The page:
Devotional surrender, on the other hand, is a bit more problematic for me. Mostly because I have never entertained this concept before. As I understood the concept from the panel, this can go from terms of following the commands and wishes of one’s Gods without question and follow all the way through something akin to being possessed physically by one’s Gods. For me, that’s an exceptionally wide area, but all of that does seem to fit into the entire concept. Plus, as I ponder over this, I feel that I may already work within some aspects of this already.

During a different panel, I related my bond to Crow. I am a Priest of Crow. Crow has already provided various tasks for me. But as I noted during the panel, I am free to question, and I am free to say “no”. If I am drawing the limitations on what is asked of me by Crow, am I limiting my relationship with Him? I do believe John Beckett once noted in a blog post of his own, that while we can say “no” to the Gods – that may be a moment where They choose to take far less interest in us as individuals. Certainly a risk that comes with that.

Prior to Crow, I worked exclusively with Coyote. Coyote was fond of giving my tasks to complete where I wound up looking like a fool when I finished each one. I knew I was working with a Trickster, so I tried to be patient through it all. After about nineteen or twenty of these tasks designed to make me look foolish, I went into a meditation looking for a confrontation. Frankly, I was pissed off at being made a fool. During my interaction, I asked why I was being made a fool. “You make yourself the fool,” was the response. If I am being made the fool, then why in the Nine Hells would you want to work with me? After the laughter subsided, Coyote noted that I was the fool for not asking questions. “I actually wanted to see if you possessed a spine” was the final response.

With Crow, I utilized some of this in my interactions with Him. Like Coyote, questioning was implied, but on a far shorter leash. I have had a few interactions where I have made the statement that I will have to think about whether I would do as asked. “Let me think about that” usually receives a terse reply of “do not take too long.” So, I do bargain with Crow. And sometimes I do try to bargain a limitation. But I have never entertained the idea that I might be limiting my relationship with Crow by doing so. Perhaps, by setting my own boundaries of what I can or am willing to do, I am changing the relationship that I have with Crow. But perhaps not too much.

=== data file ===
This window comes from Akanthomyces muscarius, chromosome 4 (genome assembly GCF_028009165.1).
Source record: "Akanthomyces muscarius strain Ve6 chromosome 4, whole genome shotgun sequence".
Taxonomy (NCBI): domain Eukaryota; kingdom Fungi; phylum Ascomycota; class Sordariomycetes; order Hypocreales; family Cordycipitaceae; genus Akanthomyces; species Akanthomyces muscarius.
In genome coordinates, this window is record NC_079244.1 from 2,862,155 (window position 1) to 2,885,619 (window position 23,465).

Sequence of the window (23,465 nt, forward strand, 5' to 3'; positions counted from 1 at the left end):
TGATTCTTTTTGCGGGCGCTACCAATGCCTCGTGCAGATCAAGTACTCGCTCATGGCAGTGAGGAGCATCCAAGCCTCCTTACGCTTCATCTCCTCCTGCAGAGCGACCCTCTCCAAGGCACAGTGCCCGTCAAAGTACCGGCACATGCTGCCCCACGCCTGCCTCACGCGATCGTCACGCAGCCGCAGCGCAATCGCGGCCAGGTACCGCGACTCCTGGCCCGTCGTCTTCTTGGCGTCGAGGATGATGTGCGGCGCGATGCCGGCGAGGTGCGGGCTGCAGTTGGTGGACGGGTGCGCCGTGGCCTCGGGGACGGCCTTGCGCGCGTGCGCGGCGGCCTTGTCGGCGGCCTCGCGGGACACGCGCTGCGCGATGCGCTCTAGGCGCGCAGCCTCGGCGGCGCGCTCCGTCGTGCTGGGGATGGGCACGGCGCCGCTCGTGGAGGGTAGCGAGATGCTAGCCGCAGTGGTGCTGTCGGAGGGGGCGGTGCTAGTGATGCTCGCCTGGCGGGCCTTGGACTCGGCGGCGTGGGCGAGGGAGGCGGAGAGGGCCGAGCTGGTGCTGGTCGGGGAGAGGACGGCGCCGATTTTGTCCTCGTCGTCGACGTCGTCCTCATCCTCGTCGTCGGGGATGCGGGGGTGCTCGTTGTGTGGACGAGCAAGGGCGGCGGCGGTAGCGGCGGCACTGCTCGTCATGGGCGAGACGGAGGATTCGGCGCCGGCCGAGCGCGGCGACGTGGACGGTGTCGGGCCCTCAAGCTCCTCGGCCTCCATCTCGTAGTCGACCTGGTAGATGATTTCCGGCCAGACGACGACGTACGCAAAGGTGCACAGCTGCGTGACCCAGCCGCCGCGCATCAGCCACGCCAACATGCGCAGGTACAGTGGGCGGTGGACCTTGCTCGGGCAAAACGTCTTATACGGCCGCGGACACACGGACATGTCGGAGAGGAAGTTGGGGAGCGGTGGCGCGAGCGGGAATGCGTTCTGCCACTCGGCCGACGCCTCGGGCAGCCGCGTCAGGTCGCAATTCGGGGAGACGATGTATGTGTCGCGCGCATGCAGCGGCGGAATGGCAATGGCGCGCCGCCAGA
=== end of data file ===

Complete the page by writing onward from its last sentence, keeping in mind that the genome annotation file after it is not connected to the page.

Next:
I do see the Gods as beings that are far beyond my own personal comprehension. But I also see my relationship with the Gods to be somewhat similar to relationships that I have with other human beings. There are people that I would literally do anything for. Some of them know this, some of them don’t. There are others where I am willing to things for, but only up to a certain point. My relationship with them is not nearly as strong. My relationship with Crow is stronger than the one I have with Coyote. There are far more things I would do in service to Crow than I would in service to Coyote. That’s because the relationships are different. And my relationship with Flidais is far weaker than with the other Two. Our relationship is just barely over two years in age. In many ways, we are start in the flirtation stage.

I do not think that I have really changed too much of my opinion on whether boundaries, limitations or bargaining lessen a relationship with my Gods. Perhaps, if I had a more demanding God or Goddess, it would be a bit of a hinderance or even a point where my relationship with one of Them may cease. As for devotional surrender, I believe it really depends on which end of that spectrum may be in play, as to whether I would agree that it was a good idea or not. Allowing personal possession has an uncomfortable feeling to it, and crosses a lot of line with me in my own concept of personal sovereignty. Regardless, I still believe that my relationship with the Gods and Goddesses, particularly my Three, is a unique to me – and there may come a time when I will have to explore this aspect of devotional surrender to an ultimate extreme at some other time. Because relationships are unique…and complicated.